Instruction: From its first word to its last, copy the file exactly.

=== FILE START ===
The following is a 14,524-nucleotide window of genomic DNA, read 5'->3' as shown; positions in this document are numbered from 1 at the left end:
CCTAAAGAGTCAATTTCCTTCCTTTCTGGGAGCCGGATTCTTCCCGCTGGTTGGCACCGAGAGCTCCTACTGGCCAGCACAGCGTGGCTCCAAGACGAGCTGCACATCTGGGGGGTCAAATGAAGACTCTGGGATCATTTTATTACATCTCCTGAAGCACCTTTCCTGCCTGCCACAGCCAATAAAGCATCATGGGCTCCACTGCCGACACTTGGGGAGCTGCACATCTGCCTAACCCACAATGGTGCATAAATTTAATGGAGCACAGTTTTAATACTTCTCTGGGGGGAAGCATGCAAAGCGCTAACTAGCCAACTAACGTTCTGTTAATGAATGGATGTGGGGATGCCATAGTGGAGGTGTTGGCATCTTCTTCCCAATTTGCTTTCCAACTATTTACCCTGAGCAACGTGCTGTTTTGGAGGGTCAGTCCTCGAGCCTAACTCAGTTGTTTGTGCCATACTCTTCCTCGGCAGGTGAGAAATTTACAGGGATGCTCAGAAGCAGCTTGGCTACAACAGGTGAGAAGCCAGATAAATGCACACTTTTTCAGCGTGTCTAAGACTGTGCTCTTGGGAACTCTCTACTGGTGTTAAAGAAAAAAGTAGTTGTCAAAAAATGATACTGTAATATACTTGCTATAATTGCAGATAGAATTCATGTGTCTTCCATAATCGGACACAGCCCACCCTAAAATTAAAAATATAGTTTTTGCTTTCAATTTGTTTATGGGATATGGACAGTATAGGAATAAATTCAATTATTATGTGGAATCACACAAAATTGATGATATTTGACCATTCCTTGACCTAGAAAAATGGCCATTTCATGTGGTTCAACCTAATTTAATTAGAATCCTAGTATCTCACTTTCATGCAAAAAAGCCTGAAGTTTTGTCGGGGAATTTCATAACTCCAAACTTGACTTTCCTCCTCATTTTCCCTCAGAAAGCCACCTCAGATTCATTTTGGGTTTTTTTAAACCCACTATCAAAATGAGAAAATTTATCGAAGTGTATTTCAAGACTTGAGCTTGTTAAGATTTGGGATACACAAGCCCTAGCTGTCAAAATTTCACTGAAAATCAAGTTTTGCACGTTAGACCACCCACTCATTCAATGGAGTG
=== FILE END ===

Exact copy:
The following is a 14,524-nucleotide window of genomic DNA, read 5'->3' as shown; positions in this document are numbered from 1 at the left end:
CCTAAAGAGTCAATTTCCTTCCTTTCTGGGAGCCGGATTCTTCCCGCTGGTTGGCACCGAGAGCTCCTACTGGCCAGCACAGCGTGGCTCCAAGACGAGCTGCACATCTGGGGGGTCAAATGAAGACTCTGGGATCATTTTATTACATCTCCTGAAGCACCTTTCCTGCCTGCCACAGCCAATAAAGCATCATGGGCTCCACTGCCGACACTTGGGGAGCTGCACATCTGCCTAACCCACAATGGTGCATAAATTTAATGGAGCACAGTTTTAATACTTCTCTGGGGGGAAGCATGCAAAGCGCTAACTAGCCAACTAACGTTCTGTTAATGAATGGATGTGGGGATGCCATAGTGGAGGTGTTGGCATCTTCTTCCCAATTTGCTTTCCAACTATTTACCCTGAGCAACGTGCTGTTTTGGAGGGTCAGTCCTCGAGCCTAACTCAGTTGTTTGTGCCATACTCTTCCTCGGCAGGTGAGAAATTTACAGGGATGCTCAGAAGCAGCTTGGCTACAACAGGTGAGAAGCCAGATAAATGCACACTTTTTCAGCGTGTCTAAGACTGTGCTCTTGGGAACTCTCTACTGGTGTTAAAGAAAAAAGTAGTTGTCAAAAAATGATACTGTAATATACTTGCTATAATTGCAGATAGAATTCATGTGTCTTCCATAATCGGACACAGCCCACCCTAAAATTAAAAATATAGTTTTTGCTTTCAATTTGTTTATGGGATATGGACAGTATAGGAATAAATTCAATTATTATGTGGAATCACACAAAATTGATGATATTTGACCATTCCTTGACCTAGAAAAATGGCCATTTCATGTGGTTCAACCTAATTTAATTAGAATCCTAGTATCTCACTTTCATGCAAAAAAGCCTGAAGTTTTGTCGGGGAATTTCATAACTCCAAACTTGACTTTCCTCCTCATTTTCCCTCAGAAAGCCACCTCAGATTCATTTTGGGTTTTTTTAAACCCACTATCAAAATGAGAAAATTTATCGAAGTGTATTTCAAGACTTGAGCTTGTTAAGATTTGGGATACACAAGCCCTAGCTGTCAAAATTTCACTGAAAATCAAGTTTTGCACGTTAGACCACCCACTCATTCAATGGAGTG